US President Barack Obama on Sunday welcomed Prime Minister Benjamin Netanyahu's plan to temporarily freeze West Bank settlement building, while settlement leaders convened for an emergency debate on ways in which to fight the plan.
"I think it is promising," Obama told reporters upon arriving in the United States after a trip to Asia. "We’ve been in contact with both the Israelis and the Palestinians to make sure that we use this opportunity to start negotiating as quickly as possible on some of the final status issues that would render the settlement issue moot," he added.
"I commend Netanyahu" for making such a constructive gesture, Obama said, adding, "It's not easy for him to do, but it signals he is serious. My hope is, is that he and President Abbas start negotiations immediately."
Meanwhile, a statement released after the settlers' meeting called on the prime minister to "come back to the values of the Likud, come home to your voters and the goals for which you were elected," .
In addition, the leaders decided they would create a forum of Likud Knesset members who oppose an additional freeze, in order to debate possible steps if indeed the US-backed demand in implemented.
"This morning we learned of Netanyahu's intention to renew the construction freeze in a manner we have not see since the White Paper," said MK Danny Danon, referring to a British decree which limited the immigration of Jews to Palestine in 1939.
"The current freeze stipulates that the construction of every home in Judea and Samaria will be halted, whether the foundations have already been laid or the house is being built. This is an emergency convention of council heads in order to tell the ministers they have the power to stop this move."
The chairman of the Shomron Regional Council, Gershon Mesika, threatened to "settle accounts" with every minister who voted in favor of the freeze.
"It is morally offensive to declare ahead of time that the land is not ours and now it only remains to negotiate the terms of our withdrawal," Mesika said.
"There is also an economic problem here because instability keeps entrepreneurs and investments away. We've seen what happened in Gaza and we will not allow this nightmarish scenario to occur in central Israel."
Emergency meeting (Photo: Ido Erez)
Protestors: Shas are leftists
Mesika added that he would prefer Opposition chairwoman Tzipi Livni as prime minister. "Since he was elected our condition has worsened, even in comparison to the Olmert government. If this proposal is implemented, we will see the end of this government approaching. We would even prefer Tzipi to Netanyahu," he said.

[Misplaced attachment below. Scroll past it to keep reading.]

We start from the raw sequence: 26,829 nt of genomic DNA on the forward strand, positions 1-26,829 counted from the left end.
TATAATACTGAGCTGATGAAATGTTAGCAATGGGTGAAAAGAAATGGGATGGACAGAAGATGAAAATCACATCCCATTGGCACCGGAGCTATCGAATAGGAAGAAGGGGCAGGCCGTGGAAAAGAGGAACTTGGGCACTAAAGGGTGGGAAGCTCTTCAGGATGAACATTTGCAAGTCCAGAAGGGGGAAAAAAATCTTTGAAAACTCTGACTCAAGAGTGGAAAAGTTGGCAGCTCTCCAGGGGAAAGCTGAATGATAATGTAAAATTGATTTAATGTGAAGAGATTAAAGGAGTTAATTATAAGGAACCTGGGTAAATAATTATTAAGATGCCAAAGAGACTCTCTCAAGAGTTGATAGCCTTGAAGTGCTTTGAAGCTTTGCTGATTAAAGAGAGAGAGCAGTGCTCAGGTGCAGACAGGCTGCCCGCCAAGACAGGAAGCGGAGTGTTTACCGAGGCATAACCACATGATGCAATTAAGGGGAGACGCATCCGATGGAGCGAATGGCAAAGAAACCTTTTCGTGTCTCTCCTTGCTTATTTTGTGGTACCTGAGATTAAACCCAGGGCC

The head of the Elkana Council, Tzadok Zehorai, said settlement was encountering "a difficult time of crisis".
"I call on all those who are loyal to the Land of Israel to raise their voices and on Minister Eli Yishai, who has proven his fidelity to settlement throughout this time, not to lend a hand to a deed which will bring disgrace on our heads," Zehorai said.
On Sunday morning Shas Chairman Eli Yishai announced that his party would not vote against an additional freeze, but rather take passive steps of its prevention, as long as construction in all areas of Jerusalem and large settlement blocs is renewed immediately.
In response, settlers' committees in Binyamin and Samaria organized a protest in front of his house in Har-Nof. Some 30 rightists attended, including Baruch Marzel, and called out slogans such as "Shas are leftists".
Border issue could break up gov't
Meanwhile, senior members of the Likud warned Sunday that a discussion on the permanent borders issue as part of peace talks with the Palestinians may break up the government. "The Americans are demanding a discussion on the borders issue and the prime minister will have to put his map on the table. Such a map could lead to a political explosion and break up the government," a government official said.
The prime minister's associates said that the US has not demanded the border issue be solved within three months as part of its agreement with Israel last week but acknowledged that there may be pressure in relation to the issue.
"Israel has not given a promise on this subject. Clearly the Palestinians will raise the borders issue. Netanyahu has repeatedly said he wishes to discuss all issues as part of negotiations and they shall be discussed, " one Netanyahu associate said.
"The prime minister can present his principles and does not have to show a map at this advanced stage of the talks," he added.
Yitzhak Benhorin and Attila Somfalvi contributed to this report
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